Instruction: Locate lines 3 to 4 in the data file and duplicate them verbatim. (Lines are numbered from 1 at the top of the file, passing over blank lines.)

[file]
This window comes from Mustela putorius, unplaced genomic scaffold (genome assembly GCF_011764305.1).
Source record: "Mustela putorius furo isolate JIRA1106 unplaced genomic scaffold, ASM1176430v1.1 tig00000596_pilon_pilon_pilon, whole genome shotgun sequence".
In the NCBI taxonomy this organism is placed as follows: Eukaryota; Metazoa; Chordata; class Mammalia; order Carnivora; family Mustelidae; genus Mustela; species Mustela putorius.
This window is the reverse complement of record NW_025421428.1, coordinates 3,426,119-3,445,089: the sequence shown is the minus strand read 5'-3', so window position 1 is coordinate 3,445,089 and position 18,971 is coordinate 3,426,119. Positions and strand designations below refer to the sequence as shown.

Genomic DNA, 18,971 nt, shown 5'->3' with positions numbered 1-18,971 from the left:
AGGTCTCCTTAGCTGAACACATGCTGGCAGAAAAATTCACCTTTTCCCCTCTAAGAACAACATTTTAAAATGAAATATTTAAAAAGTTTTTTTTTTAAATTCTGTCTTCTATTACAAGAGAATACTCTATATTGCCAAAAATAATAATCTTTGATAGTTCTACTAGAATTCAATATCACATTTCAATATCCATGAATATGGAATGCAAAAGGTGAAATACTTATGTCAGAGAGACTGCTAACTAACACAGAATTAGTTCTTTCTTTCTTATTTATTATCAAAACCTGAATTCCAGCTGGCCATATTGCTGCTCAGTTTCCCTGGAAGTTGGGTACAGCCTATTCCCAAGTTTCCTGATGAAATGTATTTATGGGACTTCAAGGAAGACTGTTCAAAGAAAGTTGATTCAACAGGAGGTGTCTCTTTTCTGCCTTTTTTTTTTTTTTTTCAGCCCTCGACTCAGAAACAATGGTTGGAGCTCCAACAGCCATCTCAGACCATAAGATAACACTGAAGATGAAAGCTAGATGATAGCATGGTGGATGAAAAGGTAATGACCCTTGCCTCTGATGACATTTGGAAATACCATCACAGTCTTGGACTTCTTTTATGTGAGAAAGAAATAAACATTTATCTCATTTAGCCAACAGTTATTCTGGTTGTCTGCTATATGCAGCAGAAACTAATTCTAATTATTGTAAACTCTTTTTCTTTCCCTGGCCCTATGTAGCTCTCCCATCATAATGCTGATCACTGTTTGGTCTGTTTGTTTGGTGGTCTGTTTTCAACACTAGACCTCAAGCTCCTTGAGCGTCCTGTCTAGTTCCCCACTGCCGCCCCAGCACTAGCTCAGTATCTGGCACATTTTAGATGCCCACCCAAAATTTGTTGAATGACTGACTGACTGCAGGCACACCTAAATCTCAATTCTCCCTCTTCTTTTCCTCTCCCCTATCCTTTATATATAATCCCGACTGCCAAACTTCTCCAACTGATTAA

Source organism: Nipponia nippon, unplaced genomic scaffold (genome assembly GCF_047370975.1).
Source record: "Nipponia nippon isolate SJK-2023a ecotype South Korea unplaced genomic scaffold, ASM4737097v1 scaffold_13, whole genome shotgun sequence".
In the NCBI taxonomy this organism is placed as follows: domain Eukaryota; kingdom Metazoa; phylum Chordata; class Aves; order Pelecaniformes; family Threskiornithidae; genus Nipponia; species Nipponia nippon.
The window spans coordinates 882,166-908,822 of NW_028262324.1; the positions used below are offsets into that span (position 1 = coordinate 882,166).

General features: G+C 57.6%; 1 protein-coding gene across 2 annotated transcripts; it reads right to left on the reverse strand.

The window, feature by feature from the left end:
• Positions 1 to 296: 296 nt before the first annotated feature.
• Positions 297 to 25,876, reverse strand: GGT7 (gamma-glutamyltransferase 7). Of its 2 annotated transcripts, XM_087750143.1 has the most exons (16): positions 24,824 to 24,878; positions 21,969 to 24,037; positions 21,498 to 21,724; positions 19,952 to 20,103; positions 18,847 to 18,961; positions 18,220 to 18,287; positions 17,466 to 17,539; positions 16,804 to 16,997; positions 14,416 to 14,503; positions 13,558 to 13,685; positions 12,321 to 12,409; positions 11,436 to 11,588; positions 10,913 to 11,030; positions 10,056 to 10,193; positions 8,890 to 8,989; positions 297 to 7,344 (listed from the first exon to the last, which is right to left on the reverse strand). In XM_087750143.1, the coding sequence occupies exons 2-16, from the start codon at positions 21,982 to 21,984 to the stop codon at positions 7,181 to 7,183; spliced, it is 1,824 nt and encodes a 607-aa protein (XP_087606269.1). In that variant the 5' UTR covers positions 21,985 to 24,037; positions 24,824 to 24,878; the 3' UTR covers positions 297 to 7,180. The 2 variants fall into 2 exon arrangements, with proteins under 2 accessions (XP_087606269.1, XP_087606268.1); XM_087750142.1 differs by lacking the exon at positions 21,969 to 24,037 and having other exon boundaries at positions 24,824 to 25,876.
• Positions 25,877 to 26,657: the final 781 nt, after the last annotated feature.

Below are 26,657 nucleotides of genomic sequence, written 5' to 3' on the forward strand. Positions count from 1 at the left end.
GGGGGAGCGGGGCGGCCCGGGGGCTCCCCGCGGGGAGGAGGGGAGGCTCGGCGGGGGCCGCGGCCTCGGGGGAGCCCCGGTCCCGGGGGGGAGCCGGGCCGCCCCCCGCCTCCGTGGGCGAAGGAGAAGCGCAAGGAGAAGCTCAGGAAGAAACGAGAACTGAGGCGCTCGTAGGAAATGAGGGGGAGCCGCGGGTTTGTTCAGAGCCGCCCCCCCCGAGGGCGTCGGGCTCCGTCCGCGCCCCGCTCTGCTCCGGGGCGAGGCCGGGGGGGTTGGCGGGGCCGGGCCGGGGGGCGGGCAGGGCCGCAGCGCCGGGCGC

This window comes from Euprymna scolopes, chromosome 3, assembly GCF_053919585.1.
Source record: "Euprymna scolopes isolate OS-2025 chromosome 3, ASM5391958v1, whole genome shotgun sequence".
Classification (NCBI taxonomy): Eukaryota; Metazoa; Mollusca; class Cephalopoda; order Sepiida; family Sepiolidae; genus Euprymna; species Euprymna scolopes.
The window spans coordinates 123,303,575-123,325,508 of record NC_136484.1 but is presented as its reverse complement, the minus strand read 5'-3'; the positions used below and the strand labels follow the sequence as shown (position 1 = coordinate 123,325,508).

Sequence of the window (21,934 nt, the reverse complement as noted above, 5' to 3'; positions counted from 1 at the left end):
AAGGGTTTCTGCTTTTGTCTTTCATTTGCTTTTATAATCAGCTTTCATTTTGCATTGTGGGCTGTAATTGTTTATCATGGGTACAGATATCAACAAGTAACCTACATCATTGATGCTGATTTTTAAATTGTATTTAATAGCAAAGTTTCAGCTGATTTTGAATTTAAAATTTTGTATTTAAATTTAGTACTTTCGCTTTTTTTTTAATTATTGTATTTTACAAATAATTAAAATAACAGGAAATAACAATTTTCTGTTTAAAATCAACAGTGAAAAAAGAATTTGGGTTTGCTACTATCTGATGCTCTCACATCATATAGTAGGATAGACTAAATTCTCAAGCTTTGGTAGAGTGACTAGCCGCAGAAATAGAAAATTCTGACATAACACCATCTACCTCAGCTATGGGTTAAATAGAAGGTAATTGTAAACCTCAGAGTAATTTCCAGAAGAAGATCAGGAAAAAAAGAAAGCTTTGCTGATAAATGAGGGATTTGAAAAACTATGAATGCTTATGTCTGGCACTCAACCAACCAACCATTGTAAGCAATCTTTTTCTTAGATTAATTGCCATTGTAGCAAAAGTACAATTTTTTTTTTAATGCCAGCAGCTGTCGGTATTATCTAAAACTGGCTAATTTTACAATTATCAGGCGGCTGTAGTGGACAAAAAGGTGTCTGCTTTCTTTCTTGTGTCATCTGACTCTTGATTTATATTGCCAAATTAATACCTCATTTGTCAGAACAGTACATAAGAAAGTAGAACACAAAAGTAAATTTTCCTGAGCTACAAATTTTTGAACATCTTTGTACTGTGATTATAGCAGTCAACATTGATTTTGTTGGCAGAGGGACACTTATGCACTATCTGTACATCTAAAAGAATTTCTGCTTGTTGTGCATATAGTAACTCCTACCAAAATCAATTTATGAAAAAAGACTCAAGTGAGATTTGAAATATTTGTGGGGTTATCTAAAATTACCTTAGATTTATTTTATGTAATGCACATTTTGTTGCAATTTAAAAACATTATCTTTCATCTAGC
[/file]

In the NCBI taxonomy this organism is placed as follows: Eukaryota; Metazoa; Chordata; class Mammalia; order Carnivora; family Mustelidae; genus Mustela; species Mustela putorius.
This window is the reverse complement of record NW_025421428.1, coordinates 3,426,119-3,445,089: the sequence shown is the minus strand read 5'-3', so window position 1 is coordinate 3,445,089 and position 18,971 is coordinate 3,426,119. Positions and strand designations below refer to the sequence as shown.